I understood that gin was an alcoholic drink, a card game, and was a word for to come up with, as in gin up. Later I learned what it had everything to do with cotton. A cotton gin is a machine that removes seeds, husks, and foreign material from cotton. Big machines are used to harvest it. Then, it’s taken to the nearest gin where all the seed stuff is removed. The seeds are used for cotton seed oil, but I don’t know if any other part of the plant is used for anything but compost.
As it turns out, the ginning of cotton is a messy process as it draws cotton fibers through a screen thingy to sift out the seeds and husks. A lot of stuff, especially cotton fiber, ends up floating in the air. It looks like clouds or fog. When I say a lot, I am talking majorly huge acres of cotton fiber floating all over the place. If you’re down wind of one of these gin things (as my daughter is), and allergic to atmospheric dust (as she seems to be), good luck.
After pulling off onto the wide shoulder of a Texas road, I walked about 30 yards to a brushy area for a closer look. I had no worries about critters like snakes, it was too brutally cold, as it often is in the unfriendly climate of the Texas Panhandle. I saw the white ice on branches, limbs, tree trunks, and rocks. Closer examination revealed clear ice covering something white. I broke off a small thin branch and split it open.
I looked around when I realized that I had solved the mystery. What appeared to be fog, was not. It was cold and humid with moisture in the air, but the “fog” was actually teeny bits of cotton fiber and seed husk floating in the air. Agricultural and mechanical air pollution was being generated by the harvesting and cleaning of cotton with gins. It’s all done right there before the product is sent off to further processing and turned into consumer products.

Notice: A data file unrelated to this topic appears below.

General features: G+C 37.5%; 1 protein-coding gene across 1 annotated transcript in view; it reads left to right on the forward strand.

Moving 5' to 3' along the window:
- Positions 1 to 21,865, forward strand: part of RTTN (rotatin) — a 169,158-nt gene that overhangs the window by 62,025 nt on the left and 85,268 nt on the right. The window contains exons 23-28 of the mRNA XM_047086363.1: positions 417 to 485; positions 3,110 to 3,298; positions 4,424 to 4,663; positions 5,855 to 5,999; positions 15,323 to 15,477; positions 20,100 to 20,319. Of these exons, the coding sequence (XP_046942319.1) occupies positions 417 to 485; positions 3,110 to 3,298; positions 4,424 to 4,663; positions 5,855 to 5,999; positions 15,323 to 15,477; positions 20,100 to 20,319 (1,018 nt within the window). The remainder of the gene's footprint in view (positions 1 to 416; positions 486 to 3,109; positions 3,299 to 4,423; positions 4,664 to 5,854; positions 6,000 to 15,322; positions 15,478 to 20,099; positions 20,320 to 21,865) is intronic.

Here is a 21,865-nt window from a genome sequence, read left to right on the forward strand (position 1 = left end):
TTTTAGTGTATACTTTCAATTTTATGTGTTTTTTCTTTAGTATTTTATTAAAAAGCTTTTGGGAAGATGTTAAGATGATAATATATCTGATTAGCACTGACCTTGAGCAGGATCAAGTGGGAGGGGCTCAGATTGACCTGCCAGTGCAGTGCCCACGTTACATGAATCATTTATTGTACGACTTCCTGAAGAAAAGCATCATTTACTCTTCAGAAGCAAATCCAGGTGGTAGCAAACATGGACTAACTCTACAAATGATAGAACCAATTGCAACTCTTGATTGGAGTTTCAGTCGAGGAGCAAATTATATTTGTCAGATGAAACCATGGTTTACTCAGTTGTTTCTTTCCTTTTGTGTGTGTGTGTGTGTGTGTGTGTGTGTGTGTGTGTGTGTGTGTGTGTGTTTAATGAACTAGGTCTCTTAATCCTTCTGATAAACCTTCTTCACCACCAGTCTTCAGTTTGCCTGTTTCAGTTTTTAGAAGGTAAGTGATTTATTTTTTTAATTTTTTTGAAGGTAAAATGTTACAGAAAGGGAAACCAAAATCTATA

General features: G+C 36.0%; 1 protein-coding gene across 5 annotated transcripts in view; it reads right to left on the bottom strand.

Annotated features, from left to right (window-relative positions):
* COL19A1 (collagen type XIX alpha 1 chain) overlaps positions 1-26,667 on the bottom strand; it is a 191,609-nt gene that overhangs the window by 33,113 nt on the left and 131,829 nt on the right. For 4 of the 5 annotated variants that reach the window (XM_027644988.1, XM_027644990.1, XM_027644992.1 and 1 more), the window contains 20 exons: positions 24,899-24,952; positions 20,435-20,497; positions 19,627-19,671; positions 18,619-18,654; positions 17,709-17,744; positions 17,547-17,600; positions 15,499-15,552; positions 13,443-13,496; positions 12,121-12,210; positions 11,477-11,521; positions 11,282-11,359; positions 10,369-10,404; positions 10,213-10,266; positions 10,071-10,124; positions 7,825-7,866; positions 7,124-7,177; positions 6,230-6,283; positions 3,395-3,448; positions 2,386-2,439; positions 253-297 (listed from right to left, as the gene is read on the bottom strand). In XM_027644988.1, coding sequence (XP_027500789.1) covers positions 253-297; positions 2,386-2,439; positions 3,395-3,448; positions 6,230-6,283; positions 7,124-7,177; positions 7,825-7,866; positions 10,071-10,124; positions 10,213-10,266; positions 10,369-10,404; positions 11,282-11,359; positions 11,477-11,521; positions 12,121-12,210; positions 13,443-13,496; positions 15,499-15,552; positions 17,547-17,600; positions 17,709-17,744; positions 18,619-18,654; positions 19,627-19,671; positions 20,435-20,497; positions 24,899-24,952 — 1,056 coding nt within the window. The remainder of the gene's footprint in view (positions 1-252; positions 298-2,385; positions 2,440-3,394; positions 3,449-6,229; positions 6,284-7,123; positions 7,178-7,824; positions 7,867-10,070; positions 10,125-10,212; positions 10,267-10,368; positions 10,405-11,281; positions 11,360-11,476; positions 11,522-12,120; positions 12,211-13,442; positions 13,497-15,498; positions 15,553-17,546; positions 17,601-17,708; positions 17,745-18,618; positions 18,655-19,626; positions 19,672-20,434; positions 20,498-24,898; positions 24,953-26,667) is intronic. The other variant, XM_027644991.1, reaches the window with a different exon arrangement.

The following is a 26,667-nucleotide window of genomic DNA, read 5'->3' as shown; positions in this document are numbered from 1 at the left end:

The combination of a north wind with the right atmospheric conditions of moisture and freezing temperatures combined with the white cotton fibers floating in the air. As this combination moved south, it hit upon north-facing vegetation and virtually anything sticking up into the air. As this mini ice storm passed over, it placed a layer of white cotton fiber on the limbs and branches, then covered it with water which froze to form a thin layer of ice. The result was a glistening combination that looked like frozen snow on one side of trees, even down the trunks. It was frozen air pollution.
Joanna Gains of the HGTV show Fixer Upper uses cotton plants for decoration. Here is a link if you want to see, or even buy some (Click here for link). I don’t cotton to the décor, myself.
And then there is the story of the lady who was upset with Hobby Lobby (or some such place) cuz she felt cotton for décor is racially offensive. Cotton did not cause slavery, but the invention of Whitney’s cotton gin did contribute to the significant expansion of the cotton industry and slavery during the first half of the 19th Century.
A little cotton pickin’ music for your listening pleasure (CCR doing a Leadbelly tune).
Be curious as you look both ways. Mind the gaps and watch for snakes when you stop to smell the roses
or admire nature’s work in concert with local farmers.